Northwest Texas churches supply students along the Rio Grande

Shawn Smith (center), youth and worship pastor at East Side Baptist Church in Haskell, brought 10 students to Stamford to help package school supplies for Mexican children. (PHOTO/George Henson)

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STAMFORD—The churches of Double Mountain Baptist Association worship a long way from the Rio Grande, but they still are making their presence felt in the lives of children there.

stamford packing300Volunteers from churches in Double Mountain Baptist Association package school supplies for 400 Mexican children. Crossing Borders Ministries, located in Fabens, will distribute the supplies to children in 35 locations. (PHOTO/George Henson)More than a dozen rural churches from the association north of Abilene put together money and manpower to buy and package school supplies for Mexican children through Crossing Borders Ministries, located in Fabens.

Churches from Stamford, Haskell, Rule, Rochester, Hamlin and other Northwest Texas communities helped 25 Mexican pastors provide children in 35 locations with supplies they will need to start the school year.

The churches packaged school supply bundles for 400 students and sent the supplies to Fabens for distribution.

Organizers of the project reminded volunteers who prepared the school supply bundles about the importance of the ministry not only to the children, but also to their parents.

“They are counting on us in a big way to be able to deliver these school supplies,” said Jacob West, pastor of First Baptist Church in Stamford.

The ministry partnership with Crossing Borders started 11 years ago when First Baptist Church in Stamford began sending school supplies. Joe Walton, director of missions for Double Mountain, said the effort broadened to other congregations the next year.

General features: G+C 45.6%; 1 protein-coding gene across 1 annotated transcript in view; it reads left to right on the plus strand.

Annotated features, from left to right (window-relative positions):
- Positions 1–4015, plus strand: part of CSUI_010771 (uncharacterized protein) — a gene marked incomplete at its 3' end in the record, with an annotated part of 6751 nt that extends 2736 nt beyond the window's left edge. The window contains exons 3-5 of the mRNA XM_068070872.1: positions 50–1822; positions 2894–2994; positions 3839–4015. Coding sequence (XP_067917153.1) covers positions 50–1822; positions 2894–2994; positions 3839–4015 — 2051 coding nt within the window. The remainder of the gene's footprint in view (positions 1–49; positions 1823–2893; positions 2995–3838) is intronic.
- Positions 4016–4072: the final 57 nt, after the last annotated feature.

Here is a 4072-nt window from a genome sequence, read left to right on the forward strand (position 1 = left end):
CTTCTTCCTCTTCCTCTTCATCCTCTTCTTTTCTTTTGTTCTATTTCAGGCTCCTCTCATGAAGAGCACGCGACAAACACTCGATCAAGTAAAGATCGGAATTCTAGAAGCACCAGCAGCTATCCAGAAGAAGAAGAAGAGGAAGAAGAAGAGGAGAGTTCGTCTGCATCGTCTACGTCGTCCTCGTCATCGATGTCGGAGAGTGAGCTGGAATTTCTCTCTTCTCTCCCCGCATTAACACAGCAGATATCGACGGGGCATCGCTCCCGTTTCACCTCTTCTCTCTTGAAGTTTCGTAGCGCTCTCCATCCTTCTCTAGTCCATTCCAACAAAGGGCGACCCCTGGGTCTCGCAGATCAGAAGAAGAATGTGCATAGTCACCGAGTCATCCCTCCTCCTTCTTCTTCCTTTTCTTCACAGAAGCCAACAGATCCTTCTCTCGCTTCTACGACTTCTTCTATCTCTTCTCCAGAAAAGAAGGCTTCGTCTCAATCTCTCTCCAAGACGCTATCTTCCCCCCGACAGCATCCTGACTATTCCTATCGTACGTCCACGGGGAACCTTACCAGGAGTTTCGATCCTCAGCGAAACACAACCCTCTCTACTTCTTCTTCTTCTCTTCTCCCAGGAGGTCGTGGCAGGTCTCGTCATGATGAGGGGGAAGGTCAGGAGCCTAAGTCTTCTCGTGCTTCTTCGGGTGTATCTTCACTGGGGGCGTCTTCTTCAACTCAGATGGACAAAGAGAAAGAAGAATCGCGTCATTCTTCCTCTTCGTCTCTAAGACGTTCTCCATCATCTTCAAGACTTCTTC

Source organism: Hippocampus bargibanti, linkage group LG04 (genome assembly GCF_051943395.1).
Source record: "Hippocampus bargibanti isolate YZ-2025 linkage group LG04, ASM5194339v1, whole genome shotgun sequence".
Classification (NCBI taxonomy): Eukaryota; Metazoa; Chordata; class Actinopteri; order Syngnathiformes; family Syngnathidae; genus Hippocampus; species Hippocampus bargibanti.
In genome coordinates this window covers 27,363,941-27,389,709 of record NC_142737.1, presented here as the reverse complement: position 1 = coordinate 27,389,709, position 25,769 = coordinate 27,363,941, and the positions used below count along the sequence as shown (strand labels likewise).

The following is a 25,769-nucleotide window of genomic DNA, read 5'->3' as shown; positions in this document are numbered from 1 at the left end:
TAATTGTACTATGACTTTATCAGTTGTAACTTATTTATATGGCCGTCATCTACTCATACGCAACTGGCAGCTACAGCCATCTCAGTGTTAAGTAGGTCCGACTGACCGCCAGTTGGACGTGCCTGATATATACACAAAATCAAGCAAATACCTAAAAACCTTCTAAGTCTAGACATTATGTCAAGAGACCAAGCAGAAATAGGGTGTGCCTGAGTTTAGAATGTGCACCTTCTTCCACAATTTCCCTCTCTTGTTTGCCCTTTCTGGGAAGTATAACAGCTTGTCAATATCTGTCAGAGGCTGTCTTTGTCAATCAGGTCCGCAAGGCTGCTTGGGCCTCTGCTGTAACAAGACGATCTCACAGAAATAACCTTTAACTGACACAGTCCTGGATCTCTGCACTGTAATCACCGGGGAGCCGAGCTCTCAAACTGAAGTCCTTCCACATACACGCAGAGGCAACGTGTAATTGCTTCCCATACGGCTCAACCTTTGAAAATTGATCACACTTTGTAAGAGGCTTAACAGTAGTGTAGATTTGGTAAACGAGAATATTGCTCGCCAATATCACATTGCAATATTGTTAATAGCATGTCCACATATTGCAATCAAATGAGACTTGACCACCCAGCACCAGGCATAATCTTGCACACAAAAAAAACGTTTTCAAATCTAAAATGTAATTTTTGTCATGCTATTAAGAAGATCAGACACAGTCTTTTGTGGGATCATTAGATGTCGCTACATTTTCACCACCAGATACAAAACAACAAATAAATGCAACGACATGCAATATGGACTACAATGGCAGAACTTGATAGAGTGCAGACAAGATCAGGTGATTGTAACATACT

“We saw the potential of what we could do as an association,” Walton said.

stamford loading400Lonnie Pittman from First Baptist Church in Stamford helps load a truck that will transport donated school supplies to Crossing Borders Ministries in Faben for distribution to children in northern Mexico. (PHOTO/George Henson)This year, congregations provided about $4,000 to purchase the school supplies. Walton’s wife, Cindy, the association ministry assistant, orders many of the supplies online but also buys some components locally. If the amount needed isn’t exactly covered by the money already donated, the supplies are bought anyway, Walton said.

“We take it on faith that the churches will respond, and they always do,” he said.

The missions effort has a positive impact on the congregations that participate, Walton said.

“They have a hand in it. They have participation. They have ownership. They see what they are doing with their dollars,” he said.

Since the association covers such a large area geographically, some of the distant congregations choose to send a check, but their contributions are just as significant, Walton added.

Shawn Smith, youth and worship pastor at East Side Baptist Church in Haskell, brought 10 youth to Stamford to help package the school supplies for shipping.

“We want them to realize that God is moving everywhere and not just in small-town Haskell. It’s easy for them to forget that God is a lot bigger than what we think he is. They think the influence that they can have for Christ is limited due to a small-town perspective that can creep in, but this is a reminder that they can have an impact on the kingdom on a much larger scale,” Smith said.

Walton agreed.

“Not only are we providing supplies for children to be able to go to school; we are demonstrating God’s love. Not only do these children receive pencils and other useful things; they hear the good news of salvation. There is no way to measure the impact that free school supplies and the word of God have on these little ones and their families,” he said.

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